Christmas for the Van Horn family wasn’t supposed to turn out the way it did. The plan was for presents opened at home and the newborn, Logan, to make his first visit with Santa Claus. Breathing apparatuses and a prolonged hospital stay had no place on the family’s list of expectations.
Dreams of happiness were dashed and a stark fear of something going wrong and making an awful situation worse, but the Van Horn family enjoyed a brief respite courtesy of a bundle of toys and kind acts from Banner Children’s at Cardon Children’s Medical Center in Mesa.
In the days before their hospital visit, Chandler residents Nathanael and Elizabeth were readying 3-month-old Logan, the couple’s first child, for his first Christmas, including a trip to the mall for a first photo with Santa.
“You want the very first Christmas for your child to be smooth and happy, but that’s not always possible,” Nathanael said.
The ominous undertones of that quote began when Logan first showed signs of illness one week before Christmas. He picked up a fever that hovered around 100 degrees until Dec. 20, when it spiked to 102.
A trip to the emergency room led to a stay at Cardon Children’s Medical Center to treat young Logan for pneumonia, pink eye and bronchiolitis, which affects a person’s respiratory tract.
Visions of a smooth and happy holiday season turned into distress for the new parents, who had to watch Logan fight through three maladies and hope their son’s condition didn’t worsen.
“I wish I could take my son’s place and take the burden off of his shoulders,” Nathanael said.
As Logan’s fever began to break and the situation became brighter on Christmas Eve, the Van Horns, who knew they had to stay through the following day, were told they’d receive a present or two from Mr. and Mrs. Claus on Christmas Day.
“I was only expecting a toy or a onesie, but they ended up giving us a whole bag of toys,” he said.
Indeed, there was a onesie in the bag, but it came in tandem with a Teddy bear, a musical baby toy, hand-wash clothes and clothes to fit Logan once he reached the 6- to 9-month range. The bag, in essence, was a blend of pragmatic gifts and toys, packaged with a second chance to get Logan that first photo with Santa and Mrs. Claus.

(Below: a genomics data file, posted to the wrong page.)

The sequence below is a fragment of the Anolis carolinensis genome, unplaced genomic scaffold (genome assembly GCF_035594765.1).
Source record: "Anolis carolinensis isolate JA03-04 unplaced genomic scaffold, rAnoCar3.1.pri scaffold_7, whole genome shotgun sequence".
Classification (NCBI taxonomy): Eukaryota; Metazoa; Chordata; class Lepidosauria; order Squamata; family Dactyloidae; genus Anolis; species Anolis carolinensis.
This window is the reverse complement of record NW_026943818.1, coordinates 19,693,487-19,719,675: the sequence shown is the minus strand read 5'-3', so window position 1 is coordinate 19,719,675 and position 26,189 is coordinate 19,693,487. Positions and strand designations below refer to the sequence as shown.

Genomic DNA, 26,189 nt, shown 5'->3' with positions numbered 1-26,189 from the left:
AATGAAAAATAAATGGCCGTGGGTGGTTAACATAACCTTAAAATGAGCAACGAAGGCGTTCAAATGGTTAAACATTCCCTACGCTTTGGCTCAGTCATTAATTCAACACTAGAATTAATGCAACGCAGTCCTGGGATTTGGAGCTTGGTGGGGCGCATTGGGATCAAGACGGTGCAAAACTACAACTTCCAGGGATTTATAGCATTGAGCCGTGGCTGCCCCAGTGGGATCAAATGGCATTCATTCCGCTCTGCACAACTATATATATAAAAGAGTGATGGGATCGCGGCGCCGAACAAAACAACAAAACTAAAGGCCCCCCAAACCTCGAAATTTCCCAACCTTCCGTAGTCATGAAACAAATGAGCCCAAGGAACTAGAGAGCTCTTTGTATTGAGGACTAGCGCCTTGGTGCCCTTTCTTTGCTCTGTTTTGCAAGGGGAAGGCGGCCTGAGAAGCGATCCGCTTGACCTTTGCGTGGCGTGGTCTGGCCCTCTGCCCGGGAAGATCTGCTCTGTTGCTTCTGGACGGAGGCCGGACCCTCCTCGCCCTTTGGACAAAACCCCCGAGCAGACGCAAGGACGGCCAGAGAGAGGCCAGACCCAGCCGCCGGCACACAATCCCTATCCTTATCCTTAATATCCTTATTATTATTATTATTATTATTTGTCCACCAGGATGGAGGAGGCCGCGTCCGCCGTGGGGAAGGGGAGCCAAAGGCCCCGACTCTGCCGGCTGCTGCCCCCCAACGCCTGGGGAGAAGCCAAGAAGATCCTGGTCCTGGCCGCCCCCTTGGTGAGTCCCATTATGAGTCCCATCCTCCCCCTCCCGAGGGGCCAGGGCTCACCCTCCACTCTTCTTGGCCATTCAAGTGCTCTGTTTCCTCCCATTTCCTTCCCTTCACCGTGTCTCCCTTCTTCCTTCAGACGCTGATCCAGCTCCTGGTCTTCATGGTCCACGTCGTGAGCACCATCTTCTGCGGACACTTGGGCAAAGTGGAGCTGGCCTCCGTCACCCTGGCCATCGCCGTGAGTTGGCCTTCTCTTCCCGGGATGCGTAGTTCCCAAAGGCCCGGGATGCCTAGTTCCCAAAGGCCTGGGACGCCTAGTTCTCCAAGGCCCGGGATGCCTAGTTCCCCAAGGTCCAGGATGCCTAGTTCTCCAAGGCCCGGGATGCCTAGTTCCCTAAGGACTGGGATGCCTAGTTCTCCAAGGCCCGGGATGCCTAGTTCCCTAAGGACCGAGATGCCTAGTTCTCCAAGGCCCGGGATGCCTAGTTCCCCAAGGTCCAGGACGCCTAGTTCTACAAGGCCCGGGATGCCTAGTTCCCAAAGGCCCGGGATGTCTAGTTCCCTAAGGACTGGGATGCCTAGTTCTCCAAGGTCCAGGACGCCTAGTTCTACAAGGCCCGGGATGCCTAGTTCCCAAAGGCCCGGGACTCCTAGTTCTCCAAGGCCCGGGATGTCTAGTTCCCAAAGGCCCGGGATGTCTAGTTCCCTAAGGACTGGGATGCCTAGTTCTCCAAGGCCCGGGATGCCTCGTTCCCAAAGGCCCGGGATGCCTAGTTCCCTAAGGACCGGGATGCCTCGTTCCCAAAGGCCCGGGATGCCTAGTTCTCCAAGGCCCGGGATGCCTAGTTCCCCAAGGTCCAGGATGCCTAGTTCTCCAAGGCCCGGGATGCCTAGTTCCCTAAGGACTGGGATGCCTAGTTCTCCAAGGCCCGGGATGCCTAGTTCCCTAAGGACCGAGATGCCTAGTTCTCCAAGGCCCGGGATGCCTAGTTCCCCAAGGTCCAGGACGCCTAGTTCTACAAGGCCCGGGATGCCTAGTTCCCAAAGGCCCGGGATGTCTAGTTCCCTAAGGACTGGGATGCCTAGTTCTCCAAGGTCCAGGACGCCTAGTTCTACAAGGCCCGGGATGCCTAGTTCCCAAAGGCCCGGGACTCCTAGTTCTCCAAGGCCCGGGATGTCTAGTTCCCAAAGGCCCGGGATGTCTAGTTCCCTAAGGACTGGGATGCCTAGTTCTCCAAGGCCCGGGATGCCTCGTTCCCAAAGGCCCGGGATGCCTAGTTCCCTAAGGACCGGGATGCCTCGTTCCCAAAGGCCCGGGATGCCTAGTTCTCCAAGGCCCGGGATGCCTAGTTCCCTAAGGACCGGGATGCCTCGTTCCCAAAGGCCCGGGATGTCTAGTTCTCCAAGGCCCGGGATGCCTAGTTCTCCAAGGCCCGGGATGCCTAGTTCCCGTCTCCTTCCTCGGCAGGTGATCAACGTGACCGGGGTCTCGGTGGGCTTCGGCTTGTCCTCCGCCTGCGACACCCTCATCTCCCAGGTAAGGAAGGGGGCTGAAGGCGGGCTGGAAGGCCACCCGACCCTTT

“They really spoiled my son,” Nathanael said.
Many items in the bags that went to patients across Cardon Children’s on Christmas came from donations made by the public in the weeks and months leading up to the holiday. They came courtesy of toy drives launched by citizens and organizations: Mesa District 3 City Councilmember Dennis Kavanaugh had a little help from students at the East Valley Institute of Technology, NYPD Pizza and the Cheermobile which traveled around the Valley collecting goods.
Giving, though, often occurs in a vacuum that divides the giver from the receiver. Someone who drops a dollar into a Salvation Army tin, for example, knows the dollar will go for something, but he or she never knows what’s purchased with it.
It’s a similar situation for people who contribute to toy drives, as they have no idea who received the Barbie doll, stuffed animal or any item given during the holiday season. In this case, however, toys were either delivered directly to the families stuck in a hospital on Christmas or into a toy closet for a child to snag after they underwent a serious procedure.
Among those families were the Van Horns, who made it back home the morning after Christmas with Logan healthy once again.
“We just feel very blessed and very thankful we ended up at Cardon; by the grace of God,” Nathanael said.
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